It seems ironic that Kalish would suffer a season-ending injury by doing something as simple as swinging a bat. One would think he would have been injured running into a wall in the outfield chasing down a ball or in a collision at home plate.
Kalish now uses that mental toughness during his rehab. He said he puts in 4 ½ to 5 hours a day at the Red Sox complex under the watchful eye of trainer Jim Young. Kalish said he does some weight training and cardiovascular work while waiting for the hand to heal.
“Being in rehab, you have to stay in shape,” said Kalish, who also suffered a shoulder injury his senior year in high school, which limited him to DH’ing and did not allow him to pitch. “We have a serious training regimen. You don’t sit around all day like a bum. You get in shape and that helps you heal faster.”
One person keeping tabs on Kalish’s progress is Mike Hazen, the Director of Player Development for the Red Sox.
“We are extremely pleased with his progress,” said Hazen. “He is very passionate about the game and his career. He is a tremendous athlete with power, speed and technique. We are waiting to see him get healthy for next season and see him improve.”
During his short professional career, Kalish has played well everywhere he has been assigned. He helped the Red Sox affiliate win the Gulf Coast League (Fla.) crown after he joined the club in the summer of 2006 and he also played in the Fenway Futures Game for the Spinners later that season at Fenway Park in Boston, which was a super experience, Kalish said.
“That was unreal. I still can’t believe it happened,” said Kalish, who was a Red Sox fan growing up. “Once you step on that field it is a special feeling.”
Due to the fact he signed so late in the season last year, the Sox kept him in extended spring training this year and sent him back to Lowell to start the season. That may happen again due to his injury, but Kalish said he has eyes set on playing for Greenville, Boston’s long-season Class A club in the South Atlantic League.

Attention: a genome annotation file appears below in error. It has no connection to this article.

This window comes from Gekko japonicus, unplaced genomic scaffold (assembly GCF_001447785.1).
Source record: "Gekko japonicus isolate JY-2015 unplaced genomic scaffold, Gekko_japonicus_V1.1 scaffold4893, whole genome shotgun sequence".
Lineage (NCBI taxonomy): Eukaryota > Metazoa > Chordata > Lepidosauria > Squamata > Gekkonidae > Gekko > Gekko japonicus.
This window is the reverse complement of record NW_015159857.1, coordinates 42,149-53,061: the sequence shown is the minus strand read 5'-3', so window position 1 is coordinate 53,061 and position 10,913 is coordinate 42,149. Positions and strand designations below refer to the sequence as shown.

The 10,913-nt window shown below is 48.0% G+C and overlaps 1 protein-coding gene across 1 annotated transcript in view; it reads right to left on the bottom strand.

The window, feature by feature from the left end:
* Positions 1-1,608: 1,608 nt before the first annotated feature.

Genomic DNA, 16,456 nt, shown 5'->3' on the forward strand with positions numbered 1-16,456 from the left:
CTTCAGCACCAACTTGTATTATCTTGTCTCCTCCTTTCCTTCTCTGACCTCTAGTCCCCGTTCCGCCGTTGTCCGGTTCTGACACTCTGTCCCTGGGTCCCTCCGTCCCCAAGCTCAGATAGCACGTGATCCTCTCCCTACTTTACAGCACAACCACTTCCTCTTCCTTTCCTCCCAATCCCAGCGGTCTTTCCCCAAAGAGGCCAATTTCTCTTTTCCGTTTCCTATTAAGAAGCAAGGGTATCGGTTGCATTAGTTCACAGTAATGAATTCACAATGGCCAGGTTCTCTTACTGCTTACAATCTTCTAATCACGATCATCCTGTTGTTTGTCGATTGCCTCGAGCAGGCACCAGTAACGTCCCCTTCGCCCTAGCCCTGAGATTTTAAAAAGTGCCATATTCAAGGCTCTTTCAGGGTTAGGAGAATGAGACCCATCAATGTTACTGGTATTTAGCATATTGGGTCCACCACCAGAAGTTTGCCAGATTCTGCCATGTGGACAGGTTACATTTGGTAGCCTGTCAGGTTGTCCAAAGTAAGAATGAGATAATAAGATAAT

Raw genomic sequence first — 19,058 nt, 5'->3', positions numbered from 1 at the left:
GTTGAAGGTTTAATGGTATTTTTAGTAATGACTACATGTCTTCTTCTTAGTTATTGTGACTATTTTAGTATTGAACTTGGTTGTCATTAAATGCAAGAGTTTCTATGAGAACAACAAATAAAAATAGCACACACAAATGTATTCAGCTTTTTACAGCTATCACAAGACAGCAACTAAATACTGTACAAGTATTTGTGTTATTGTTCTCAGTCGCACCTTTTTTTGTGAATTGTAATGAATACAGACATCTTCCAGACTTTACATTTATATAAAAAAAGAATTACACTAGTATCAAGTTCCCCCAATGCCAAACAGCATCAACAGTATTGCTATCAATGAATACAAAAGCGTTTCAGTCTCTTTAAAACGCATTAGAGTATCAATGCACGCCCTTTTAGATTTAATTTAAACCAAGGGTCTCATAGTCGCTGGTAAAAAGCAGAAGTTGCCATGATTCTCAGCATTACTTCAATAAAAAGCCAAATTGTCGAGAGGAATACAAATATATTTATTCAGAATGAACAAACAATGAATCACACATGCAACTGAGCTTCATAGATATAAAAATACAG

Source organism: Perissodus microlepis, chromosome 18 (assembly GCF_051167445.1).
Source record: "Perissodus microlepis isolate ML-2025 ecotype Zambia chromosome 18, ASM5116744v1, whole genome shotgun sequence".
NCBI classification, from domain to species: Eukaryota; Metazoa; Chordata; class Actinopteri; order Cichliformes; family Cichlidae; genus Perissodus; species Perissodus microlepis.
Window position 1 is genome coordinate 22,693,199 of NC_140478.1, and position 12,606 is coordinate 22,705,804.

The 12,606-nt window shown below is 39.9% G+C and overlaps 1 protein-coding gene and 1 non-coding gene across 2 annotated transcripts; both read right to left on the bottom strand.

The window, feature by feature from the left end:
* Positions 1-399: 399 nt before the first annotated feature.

“I want to establish myself as one of the hardest workers there (spring training). If you do that, people start to notice. It is not about just showing up. You have to put in the work,” Kalish said. “I also want to establish myself as a winner and a clutch player. I think I was doing that before I got hurt. That is what makes it so disappointing.”
Kalish developed his winning attitude at RBC, where he excelled in baseball and football. The Caseys went 19-10 his senior season in baseball. He hit .422 with 37 stolen bases and 31 runs scored for Coach Tony Martinez, a former minor leaguer, and “awesome guy”, who played a large role in Kalish’s development as a baseball player, Kalish said.
“I live and breathe sports and I think you need diversity to keep your sanity,” said Kalish of playing multiple sports in high school. “It also makes you mentally tough and keeps you in game-shape year round.”
Kalish’s talent, toughness and grades earned him a chance to continue his career at the University of Virginia. But when he was drafted on the day he graduated high school, he let everyone know he was selected by the Sox in a very special way.
“I got the call that day, so when I went up to get my diploma and they called my name, I put on a Red Sox hat and everyone went nuts and started cheering,” he fondly recalled. “It was a big moment for me. We have a small school, so everyone knew what was going on. We’re like a family, so it was an awesome feeling.”
Kalish signed with the club two months later, for much more money than is expected for a ninth-round selection. Boston had to go through the Major League Commissioner’s office to get approval.
“Virginia is a great school and it was a hard decision,” Kalish said. “But I personally feel you need to go for the money and plan for your future. I was fortunate to get a huge signing bonus. It was an opportunity I couldn’t pass up.”
Kalish has come a long way from taking bating practice from his father, Steve, who along with his mother, Eileen, have been great supporters of his career.
“They have always been there. My dad used to throw me BP all the time because I played football, so I never played in those fancy summer leagues. I did my work with him.”
Now, Kalish is hoping to pass along his knowledge to his young brother, Jake, a sophomore pitcher at Red Bank Regional. “He has real good arm strength and for a sophomore, he is hitting 83, 84 mph.”
If the younger Kalish is a good study like his older brother, then he might be switching caps on his graduation day continuing a special family tradition.